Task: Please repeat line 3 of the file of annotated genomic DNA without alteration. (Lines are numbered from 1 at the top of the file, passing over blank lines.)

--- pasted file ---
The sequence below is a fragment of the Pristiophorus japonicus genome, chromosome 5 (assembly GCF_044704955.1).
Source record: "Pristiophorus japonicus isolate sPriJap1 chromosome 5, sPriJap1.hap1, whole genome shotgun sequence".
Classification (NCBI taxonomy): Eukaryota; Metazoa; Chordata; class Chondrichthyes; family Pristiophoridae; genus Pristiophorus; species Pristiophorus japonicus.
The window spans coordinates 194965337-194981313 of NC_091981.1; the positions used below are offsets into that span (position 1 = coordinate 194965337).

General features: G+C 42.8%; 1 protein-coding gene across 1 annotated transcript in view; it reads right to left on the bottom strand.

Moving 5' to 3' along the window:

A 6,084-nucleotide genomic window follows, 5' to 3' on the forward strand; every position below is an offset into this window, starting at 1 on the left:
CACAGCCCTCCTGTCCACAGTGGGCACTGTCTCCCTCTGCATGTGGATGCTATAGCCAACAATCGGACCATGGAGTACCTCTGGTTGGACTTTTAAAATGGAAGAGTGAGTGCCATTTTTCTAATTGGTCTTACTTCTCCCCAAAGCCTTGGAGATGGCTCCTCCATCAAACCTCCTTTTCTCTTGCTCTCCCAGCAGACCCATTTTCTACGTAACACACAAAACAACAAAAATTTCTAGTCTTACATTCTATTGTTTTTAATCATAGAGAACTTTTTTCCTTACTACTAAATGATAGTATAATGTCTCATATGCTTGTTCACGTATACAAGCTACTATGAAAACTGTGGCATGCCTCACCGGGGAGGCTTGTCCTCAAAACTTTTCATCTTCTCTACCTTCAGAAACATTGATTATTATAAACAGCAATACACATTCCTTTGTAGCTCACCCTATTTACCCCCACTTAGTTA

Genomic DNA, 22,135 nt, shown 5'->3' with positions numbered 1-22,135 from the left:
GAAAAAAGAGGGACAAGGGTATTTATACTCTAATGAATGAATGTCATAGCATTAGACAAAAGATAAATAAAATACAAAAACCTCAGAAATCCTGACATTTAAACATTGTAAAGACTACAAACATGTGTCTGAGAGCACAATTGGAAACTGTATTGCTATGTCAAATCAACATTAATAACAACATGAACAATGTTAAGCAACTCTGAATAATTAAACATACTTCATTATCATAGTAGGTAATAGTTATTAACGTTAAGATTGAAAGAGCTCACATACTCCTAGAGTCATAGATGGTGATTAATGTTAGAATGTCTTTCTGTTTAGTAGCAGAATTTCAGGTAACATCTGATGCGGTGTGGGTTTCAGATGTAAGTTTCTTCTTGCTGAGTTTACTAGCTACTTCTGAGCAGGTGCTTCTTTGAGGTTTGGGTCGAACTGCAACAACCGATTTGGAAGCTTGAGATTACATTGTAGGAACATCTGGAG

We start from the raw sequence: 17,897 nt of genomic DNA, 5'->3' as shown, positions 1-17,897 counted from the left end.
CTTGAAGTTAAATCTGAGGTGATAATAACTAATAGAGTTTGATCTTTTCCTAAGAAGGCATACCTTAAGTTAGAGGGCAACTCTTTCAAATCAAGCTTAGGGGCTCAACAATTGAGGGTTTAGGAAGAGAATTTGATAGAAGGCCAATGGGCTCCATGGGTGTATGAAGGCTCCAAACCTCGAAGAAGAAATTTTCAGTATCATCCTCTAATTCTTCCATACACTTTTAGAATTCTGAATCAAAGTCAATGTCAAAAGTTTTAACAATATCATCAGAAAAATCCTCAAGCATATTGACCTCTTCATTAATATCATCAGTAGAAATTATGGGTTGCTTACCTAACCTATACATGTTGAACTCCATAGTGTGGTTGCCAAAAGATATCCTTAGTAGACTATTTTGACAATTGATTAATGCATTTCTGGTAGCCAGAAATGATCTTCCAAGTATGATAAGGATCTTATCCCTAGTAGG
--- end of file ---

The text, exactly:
Classification (NCBI taxonomy): Eukaryota; Metazoa; Chordata; class Chondrichthyes; family Pristiophoridae; genus Pristiophorus; species Pristiophorus japonicus.